Articles | Volume 11, issue 1
Ocean Sci., 11, 67–82, 2015
Ocean Sci., 11, 67–82, 2015

Research article 13 Jan 2015

Research article | 13 Jan 2015

Improved sea level record over the satellite altimetry era (1993–2010) from the Climate Change Initiative project

M. Ablain1, A. Cazenave2, G. Larnicol1, M. Balmaseda11, P. Cipollini7, Y. Faugère1, M. J. Fernandes10,14, O. Henry2, J. A. Johannessen3, P. Knudsen6, O. Andersen6, J. Legeais1, B. Meyssignac2, N. Picot12, M. Roca8, S. Rudenko9, M. G. Scharffenberg4, D. Stammer4, G. Timms5, and J. Benveniste13 M. Ablain et al.
  • 1Collecte Localisation Satellite (CLS), Ramonville Saint-Agne, France
  • 2Laboratoire d'Etudes en Géophysique et Océanographie Spatiales (LEGOS), Toulouse, France
  • 3Nansen Environmental and Remote Sensing Center (NERSC), Bergen, Norway
  • 4University of Hamburg, Hamburg, Germany
  • 5CGI, London, UK
  • 6Technical University of Denmark (DTU), Lyngby, Denmark
  • 7National Oceanography Centre (NOC), Southampton, UK
  • 8isardSAT, Barcelona, Catalonia, Spain
  • 9Helmholtz Centre Potsdam GFZ German Research Centre for Geosciences, Telegrafenberg 14473 Potsdam, Germany
  • 10Faculdade de Ciências, Universidade do Porto, 4169-007 Porto, Portugal
  • 11European Centre for Medium-Range Weather Forecasts (ECMWF), Reading, UK
  • 12Centre National d'Etudes Spatiales (CNES), Toulouse, France
  • 13European Space Agency (ESA), ESRIN, Frascati, Italy
  • 14Centro Interdisciplinar de Investigação Marinha e Ambiental (CIIMAR/CIMAR), Universidade do Porto, 4050-123 Porto, Portugal

Abstract. Sea level is one of the 50 Essential Climate Variables (ECVs) listed by the Global Climate Observing System (GCOS) in climate change monitoring. In the past two decades, sea level has been routinely measured from space using satellite altimetry techniques. In order to address a number of important scientific questions such as "Is sea level rise accelerating?", "Can we close the sea level budget?", "What are the causes of the regional and interannual variability?", "Can we already detect the anthropogenic forcing signature and separate it from the internal/natural climate variability?", and "What are the coastal impacts of sea level rise?", the accuracy of altimetry-based sea level records at global and regional scales needs to be significantly improved. For example, the global mean and regional sea level trend uncertainty should become better than 0.3 and 0.5 mm year−1, respectively (currently 0.6 and 1–2 mm year−1). Similarly, interannual global mean sea level variations (currently uncertain to 2–3 mm) need to be monitored with better accuracy. In this paper, we present various data improvements achieved within the European Space Agency (ESA) Climate Change Initiative (ESA CCI) project on "Sea Level" during its first phase (2010–2013), using multi-mission satellite altimetry data over the 1993–2010 time span. In a first step, using a new processing system with dedicated algorithms and adapted data processing strategies, an improved set of sea level products has been produced. The main improvements include: reduction of orbit errors and wet/dry atmospheric correction errors, reduction of instrumental drifts and bias, intercalibration biases, intercalibration between missions and combination of the different sea level data sets, and an improvement of the reference mean sea surface. We also present preliminary independent validations of the SL_cci products, based on tide gauges comparison and a sea level budget closure approach, as well as comparisons with ocean reanalyses and climate model outputs.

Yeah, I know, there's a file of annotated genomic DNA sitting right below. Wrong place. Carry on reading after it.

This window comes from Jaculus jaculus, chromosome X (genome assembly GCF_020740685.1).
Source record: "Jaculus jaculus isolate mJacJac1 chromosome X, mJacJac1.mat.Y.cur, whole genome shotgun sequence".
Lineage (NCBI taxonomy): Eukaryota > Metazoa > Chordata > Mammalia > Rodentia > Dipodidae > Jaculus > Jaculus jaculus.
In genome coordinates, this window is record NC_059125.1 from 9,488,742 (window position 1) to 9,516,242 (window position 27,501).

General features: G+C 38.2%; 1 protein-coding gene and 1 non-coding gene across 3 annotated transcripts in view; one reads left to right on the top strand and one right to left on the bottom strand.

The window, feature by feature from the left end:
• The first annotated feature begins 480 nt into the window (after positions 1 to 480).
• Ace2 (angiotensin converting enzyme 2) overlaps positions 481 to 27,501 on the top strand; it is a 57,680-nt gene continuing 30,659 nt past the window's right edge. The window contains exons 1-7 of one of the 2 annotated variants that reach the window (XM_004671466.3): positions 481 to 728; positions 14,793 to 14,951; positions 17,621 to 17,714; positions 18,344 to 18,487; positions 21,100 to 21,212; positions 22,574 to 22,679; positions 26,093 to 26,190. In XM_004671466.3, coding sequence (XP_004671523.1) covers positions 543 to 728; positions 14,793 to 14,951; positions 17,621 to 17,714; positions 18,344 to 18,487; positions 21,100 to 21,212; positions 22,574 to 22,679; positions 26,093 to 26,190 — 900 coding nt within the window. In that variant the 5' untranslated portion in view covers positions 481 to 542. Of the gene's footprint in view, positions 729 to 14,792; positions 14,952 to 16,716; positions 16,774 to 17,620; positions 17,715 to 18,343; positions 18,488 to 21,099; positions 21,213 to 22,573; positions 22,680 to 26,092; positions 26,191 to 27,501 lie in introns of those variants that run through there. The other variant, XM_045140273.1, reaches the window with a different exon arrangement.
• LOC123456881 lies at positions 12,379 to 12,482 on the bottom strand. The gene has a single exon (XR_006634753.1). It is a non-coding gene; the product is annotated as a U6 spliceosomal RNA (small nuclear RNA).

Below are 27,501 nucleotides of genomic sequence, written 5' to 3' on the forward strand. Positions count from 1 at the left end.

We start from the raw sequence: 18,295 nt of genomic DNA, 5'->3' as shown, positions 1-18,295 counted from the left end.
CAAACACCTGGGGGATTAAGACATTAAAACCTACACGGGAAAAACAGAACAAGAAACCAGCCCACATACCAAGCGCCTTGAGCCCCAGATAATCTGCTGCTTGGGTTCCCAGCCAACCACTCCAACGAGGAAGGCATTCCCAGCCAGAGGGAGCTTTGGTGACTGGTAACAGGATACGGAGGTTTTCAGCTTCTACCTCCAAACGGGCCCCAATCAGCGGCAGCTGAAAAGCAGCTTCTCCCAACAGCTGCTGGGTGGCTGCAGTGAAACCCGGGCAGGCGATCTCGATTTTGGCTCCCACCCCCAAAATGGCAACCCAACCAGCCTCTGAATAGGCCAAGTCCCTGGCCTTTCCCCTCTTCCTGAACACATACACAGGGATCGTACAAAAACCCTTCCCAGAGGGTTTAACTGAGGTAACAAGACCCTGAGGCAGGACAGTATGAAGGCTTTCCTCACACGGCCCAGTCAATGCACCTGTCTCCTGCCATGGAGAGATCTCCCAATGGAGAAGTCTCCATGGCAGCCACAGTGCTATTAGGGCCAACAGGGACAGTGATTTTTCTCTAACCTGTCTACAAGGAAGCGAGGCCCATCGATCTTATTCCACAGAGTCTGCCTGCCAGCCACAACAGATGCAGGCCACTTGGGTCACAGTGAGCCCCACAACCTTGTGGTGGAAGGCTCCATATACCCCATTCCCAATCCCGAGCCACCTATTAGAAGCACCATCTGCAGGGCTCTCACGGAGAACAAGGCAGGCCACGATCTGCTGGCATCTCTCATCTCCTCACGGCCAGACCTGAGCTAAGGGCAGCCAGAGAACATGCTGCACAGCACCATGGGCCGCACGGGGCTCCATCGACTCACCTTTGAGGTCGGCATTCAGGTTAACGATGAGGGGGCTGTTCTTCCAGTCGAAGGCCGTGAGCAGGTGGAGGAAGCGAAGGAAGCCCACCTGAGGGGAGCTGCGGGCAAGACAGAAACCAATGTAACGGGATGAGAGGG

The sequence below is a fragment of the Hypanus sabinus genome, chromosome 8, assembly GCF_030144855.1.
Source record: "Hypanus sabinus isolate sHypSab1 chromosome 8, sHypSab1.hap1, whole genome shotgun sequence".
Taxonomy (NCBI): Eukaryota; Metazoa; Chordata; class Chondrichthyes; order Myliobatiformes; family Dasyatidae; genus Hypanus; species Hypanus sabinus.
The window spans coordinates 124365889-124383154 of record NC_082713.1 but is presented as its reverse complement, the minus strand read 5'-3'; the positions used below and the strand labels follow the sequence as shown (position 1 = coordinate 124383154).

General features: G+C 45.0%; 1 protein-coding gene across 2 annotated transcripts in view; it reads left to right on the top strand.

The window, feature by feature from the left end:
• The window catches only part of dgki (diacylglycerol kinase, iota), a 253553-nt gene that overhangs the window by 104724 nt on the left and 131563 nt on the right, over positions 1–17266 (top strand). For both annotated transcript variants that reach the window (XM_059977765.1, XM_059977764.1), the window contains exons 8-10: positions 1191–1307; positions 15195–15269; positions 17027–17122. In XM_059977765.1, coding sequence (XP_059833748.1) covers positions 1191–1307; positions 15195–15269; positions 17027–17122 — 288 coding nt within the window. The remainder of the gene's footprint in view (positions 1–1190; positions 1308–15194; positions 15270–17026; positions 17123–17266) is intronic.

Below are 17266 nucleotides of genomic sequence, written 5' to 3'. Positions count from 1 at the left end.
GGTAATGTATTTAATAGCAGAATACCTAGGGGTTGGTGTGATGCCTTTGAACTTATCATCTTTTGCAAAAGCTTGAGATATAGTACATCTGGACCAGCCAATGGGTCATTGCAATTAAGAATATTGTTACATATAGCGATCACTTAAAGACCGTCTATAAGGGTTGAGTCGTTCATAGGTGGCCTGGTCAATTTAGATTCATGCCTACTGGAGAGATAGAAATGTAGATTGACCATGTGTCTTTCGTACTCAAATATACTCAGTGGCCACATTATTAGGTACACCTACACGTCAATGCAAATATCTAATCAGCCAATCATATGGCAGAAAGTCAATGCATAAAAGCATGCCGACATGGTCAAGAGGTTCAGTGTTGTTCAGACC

Short summary
This paper presents various respective data improvements achieved within the European Space Agency (ESA) Climate Change Initiative (ESA CCI) project on sea level during its first phase (2010-2013), using multi-mission satellite altimetry data over the 1993-2010 time span.